Pat Miles, Democratic candidate for Attorney General, filed an official complaint with the Secretary of State on Tuesday accusing his opponent Dana Nessel of “multiple and repeated violations of the Michigan Finance Campaign Act.”
At the top of his list in the 68-page document, Miles says Nessel failed to report a single fundraising event in 2017, as required by Michigan law, despite openly advertising at least nine such events during that time period. Miles also alleges Nessel failed to report expenditures and in-kind contributions associated with these fundraisers.
“These violations are negligent at best,” Miles said in a statement. “It should alarm all of us that someone who wants to be Michigan’s top law enforcement officer either doesn’t take the law seriously, or doesn’t believe our laws should apply to her.”
Angela Wittrock, a spokesperson for the Nessel campaign, told The Detroit News that “every dollar contributed by our supporters has been accounted for and reported.” Wittrock said that they inadvertently left a few fundraisers off the disclosure report and will file an amendment to correct it.
Michigan law requires political candidates to report everyone they took money from, but if the candidates have fundraisers they also have to file information on where their fundraisers took place, how much money they raised at the fundraiser, and how much they spent on the fundraising event.
Craig Mauger of the nonprofit Michigan Campaign Finance Network explained that where fundraisers take place shows what groups and individuals are opening up their homes and offices to allow candidates to come in and raise money there.
“For example, if there’s a business pursuing a grant from the state and the person who owns that business opens his home for a fundraiser for the person who has influence over whether or not they get that grant, that’s a detail that the public should know,” he said.
When asked how frequently candidates file amendments, Mauger said, “Speaking from our expertise as a group that monitors campaign finance disclosures very closely – probably more closely than anyone in the state, and I don’t know if that’s bragging or not – I would say that it’s not unusual in general for a candidate to amend their campaign finance disclosure.”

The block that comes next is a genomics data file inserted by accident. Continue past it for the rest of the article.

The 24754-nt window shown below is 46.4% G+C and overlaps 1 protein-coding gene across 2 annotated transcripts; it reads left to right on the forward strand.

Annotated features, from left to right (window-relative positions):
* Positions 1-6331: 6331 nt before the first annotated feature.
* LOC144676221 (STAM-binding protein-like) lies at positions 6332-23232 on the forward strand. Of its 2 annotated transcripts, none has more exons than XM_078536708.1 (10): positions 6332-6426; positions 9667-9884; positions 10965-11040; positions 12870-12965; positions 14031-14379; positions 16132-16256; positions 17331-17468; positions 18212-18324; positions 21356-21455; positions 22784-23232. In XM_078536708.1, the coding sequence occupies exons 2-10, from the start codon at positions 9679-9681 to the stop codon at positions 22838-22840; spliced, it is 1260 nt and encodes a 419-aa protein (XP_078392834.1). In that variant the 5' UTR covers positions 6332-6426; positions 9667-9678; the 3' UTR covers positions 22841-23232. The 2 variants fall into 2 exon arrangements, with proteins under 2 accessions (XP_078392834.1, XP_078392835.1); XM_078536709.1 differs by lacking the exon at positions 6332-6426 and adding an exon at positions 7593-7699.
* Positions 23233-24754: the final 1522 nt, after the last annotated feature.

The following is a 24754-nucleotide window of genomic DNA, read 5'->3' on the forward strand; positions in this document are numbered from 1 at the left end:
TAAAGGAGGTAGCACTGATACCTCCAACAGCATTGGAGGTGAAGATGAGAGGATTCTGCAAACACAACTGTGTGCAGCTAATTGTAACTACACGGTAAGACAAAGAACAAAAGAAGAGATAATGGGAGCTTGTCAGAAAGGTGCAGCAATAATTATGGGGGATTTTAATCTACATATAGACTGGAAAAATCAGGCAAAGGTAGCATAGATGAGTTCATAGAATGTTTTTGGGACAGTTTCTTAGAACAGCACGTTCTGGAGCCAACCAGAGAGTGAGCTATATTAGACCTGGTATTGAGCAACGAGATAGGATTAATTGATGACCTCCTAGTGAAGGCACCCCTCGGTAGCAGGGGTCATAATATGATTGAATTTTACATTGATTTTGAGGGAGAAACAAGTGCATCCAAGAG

Mauger went on to say that sometimes these amendments happen multiple times before “they get it how they should have done it the first time.”
“Amendments are not unusual and they’re part of the process,” he said. “The state allows for this because there’s an understanding that candidates are dealing with lots of data and regulations that are tricky and there’s an understanding that there will be amendments that have to be made and amendments are very common in general.”
Other allegations against Nessel include: accepting illegal corporate contributions and then failing to report them, paying the candidate from the campaign account without reporting or substantiating the payment and running a statewide bus program.
“The fact that this comes directly from Pat Miles himself, and not an unbiased third party, proves just how craven this stunt is, and that he doesn’t have any supporters to advocate for him – just himself and his paid staff,” Wittrock said. “Not only are these attacks pathetic and ridiculous, they are fundamentally undemocratic. What kind of Democrat files a complaint against a fellow Democrat for working to make certain that every person who wants to participate in the endorsement convention has the opportunity to cast a vote?”
The Secretary of State has received the complaint according to a spokesperson who confirmed the complaint will be reviewed and a decision will be made within five business days to dismiss it or request the Nessel campaign respond to the complaint.